Wednesday, February 27, 2013

Historic McGlashan site up for grabs

In 1893, newspaper editor, lawyer, and Donner Party historian C. F. McGlashan completed a remarkable building on a hillside in Truckee, California. White, with numerous tall windows and columns all around, the Rocking Stone Tower overlooked the town.

The tower was built was a 30-foot-high boulder with a flat top, at whose center perched a smaller rock (only 16 tons) so perfectly balanced on edge that a slight push would make it move gently, then rock back into place. Worried that the locals who scaled the base and larked about with the rocking stone might unseat it, McGlashan bought the property and built the circular tower, which housed his "museum" -- Donner Party relics, his butterfly collection, Washoe artifacts, and various other curiosities, including the rocking stone itself. 

Several years later, he completed a house close to the boulder and attached to the tower by a bridge. The house and tower became a landmark, even appearing in postcards, such as the one the image above is taken from. Until his death in 1931, McGlashan made his home in the "castle" on the hillside. Nearly four years after his passing, however, the house met its own fate. At 3:15 A.M. on October 18, 1934, a watchman discovered the blaze in the kitchen and was seriously burned attempting to douse it. The house burned to the ground, but the tower and its contents emerged unscathed. In 1939, the tower became Truckee's Veterans Hall Memorial Building.

Now the local Powers That Be have determined that the site is "surplus property" and have put it on the chopping block, with no publicity or input from residents. See the Sierra Sun article "Our Turn: Truckee history for sale" for more details about this latest development. For more about McGlashan's home and tower, see Give Me a Mountain Meadow, by M. Nona McGlashan.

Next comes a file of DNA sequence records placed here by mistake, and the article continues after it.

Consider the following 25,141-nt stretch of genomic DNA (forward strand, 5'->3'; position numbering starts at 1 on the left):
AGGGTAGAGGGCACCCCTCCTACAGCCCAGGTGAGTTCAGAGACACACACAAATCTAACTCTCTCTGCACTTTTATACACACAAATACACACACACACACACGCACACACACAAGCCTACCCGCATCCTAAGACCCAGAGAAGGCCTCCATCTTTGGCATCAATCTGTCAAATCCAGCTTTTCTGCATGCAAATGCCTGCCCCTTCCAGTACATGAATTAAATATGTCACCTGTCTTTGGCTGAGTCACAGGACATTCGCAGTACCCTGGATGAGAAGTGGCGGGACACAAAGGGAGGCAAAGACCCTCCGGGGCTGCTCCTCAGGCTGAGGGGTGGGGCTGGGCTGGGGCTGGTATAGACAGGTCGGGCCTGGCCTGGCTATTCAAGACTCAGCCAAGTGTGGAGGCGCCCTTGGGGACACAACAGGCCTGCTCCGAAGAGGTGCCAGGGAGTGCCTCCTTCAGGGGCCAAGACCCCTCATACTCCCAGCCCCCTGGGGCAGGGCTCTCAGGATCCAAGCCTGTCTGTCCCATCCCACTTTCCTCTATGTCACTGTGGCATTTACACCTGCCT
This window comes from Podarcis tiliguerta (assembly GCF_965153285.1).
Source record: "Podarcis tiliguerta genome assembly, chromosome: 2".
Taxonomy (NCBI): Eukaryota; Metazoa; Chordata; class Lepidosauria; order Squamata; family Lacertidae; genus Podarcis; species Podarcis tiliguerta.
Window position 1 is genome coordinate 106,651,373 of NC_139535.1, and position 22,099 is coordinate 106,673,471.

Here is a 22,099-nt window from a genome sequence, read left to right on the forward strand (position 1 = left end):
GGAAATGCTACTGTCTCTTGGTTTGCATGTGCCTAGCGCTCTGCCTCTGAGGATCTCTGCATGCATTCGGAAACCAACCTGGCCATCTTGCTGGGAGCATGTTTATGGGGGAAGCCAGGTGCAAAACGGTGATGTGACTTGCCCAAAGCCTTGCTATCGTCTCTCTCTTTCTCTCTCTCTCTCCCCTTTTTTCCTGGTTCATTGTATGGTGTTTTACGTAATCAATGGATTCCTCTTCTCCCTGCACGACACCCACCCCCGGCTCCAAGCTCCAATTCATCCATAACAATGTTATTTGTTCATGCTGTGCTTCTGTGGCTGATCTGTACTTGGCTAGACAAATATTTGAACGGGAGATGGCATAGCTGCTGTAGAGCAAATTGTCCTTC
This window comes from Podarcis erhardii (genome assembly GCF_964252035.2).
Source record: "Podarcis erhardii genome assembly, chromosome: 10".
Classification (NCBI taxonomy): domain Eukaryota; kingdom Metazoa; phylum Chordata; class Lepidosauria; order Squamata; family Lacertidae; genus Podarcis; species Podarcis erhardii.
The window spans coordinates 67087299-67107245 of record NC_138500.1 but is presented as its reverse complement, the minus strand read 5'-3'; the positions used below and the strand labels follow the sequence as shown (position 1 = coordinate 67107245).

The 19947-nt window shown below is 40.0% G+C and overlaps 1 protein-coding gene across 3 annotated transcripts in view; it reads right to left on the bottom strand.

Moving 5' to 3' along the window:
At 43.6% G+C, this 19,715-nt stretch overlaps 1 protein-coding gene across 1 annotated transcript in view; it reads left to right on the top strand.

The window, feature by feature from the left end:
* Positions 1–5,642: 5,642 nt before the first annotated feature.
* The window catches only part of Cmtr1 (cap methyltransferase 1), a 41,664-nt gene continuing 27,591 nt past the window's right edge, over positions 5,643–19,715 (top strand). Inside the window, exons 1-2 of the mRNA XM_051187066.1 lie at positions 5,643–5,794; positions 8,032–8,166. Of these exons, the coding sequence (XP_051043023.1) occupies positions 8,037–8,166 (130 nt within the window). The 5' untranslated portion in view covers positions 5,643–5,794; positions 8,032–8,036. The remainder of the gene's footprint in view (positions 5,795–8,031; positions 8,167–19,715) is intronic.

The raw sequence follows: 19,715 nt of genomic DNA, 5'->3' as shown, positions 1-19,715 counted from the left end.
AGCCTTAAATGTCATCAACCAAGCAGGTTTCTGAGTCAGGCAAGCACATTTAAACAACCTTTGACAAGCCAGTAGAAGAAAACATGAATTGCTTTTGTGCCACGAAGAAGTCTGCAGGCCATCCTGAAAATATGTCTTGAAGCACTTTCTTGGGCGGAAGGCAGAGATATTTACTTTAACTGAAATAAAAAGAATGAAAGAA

Monday, February 18, 2013

Distressing News

On Friday I received a phone call out of the blue from Bill Springer, a fourth great-grandson of Capt. George Donner, to inform me that his brother Don died last month. 

Donald Donner Springer, a life-long resident of Springfield, Illinois, was an avid collector of Donnerana. He amassed a quantity of documents and other items related to his family history, gave talks to local historical and genealogical groups, and had a memorial erected to George and Tamzene Donner, along with other relatives whose graves are unknown, in the family plot at Oak Hill Cemetery in Springfield.

When JoAnn Brant Schmidt and I visited Springfield in 1998, Don put us up for a week, took us on a tour of Donner sites, and shared his remarkable knowledge freely. Don and Jo Ann were distant cousins, he being descended from George's son William and she from George's daughter Sarah -- naturally they had a lot to talk about! Don was a hell of a nice guy, friendly, generous, and a great host. 

If Don's passing weren't bad enough, Bill also told me that Jo Ann died over a year ago, and her husband of 59 years, Gil Schmidt, passed away in October, less than a year after Jo Ann. 

In addition to being sharp, funny, and having a great outlook on life, Jo Ann was an amazing genealogist. She's the one who cleared up the mystery of Sarah Donner (Capt. George Donner's daughter, not sister); found George Donner Sr.'s Revolutionary War service (North Carolina militia, not Continental Army), thus enabling any number of descendants to apply for membership the DAR and SAR; identified George Sr.'s wife Mary (surname Huff, though Jo Ann was always careful to say that while the inference was quite clear, she hadn't yet found any direct documentation); uncovered a collection of documents relating to the Donners back in Kentucky; and much, much more. A lot of information about the Donners in the family trees at stems from her research, though she's rarely credited. Neither Jo Ann nor I had been working hard on genealogy for a while, so we hadn't been in touch lately, which I very much regret. 

I'll try to find something more upbeat to post about next time.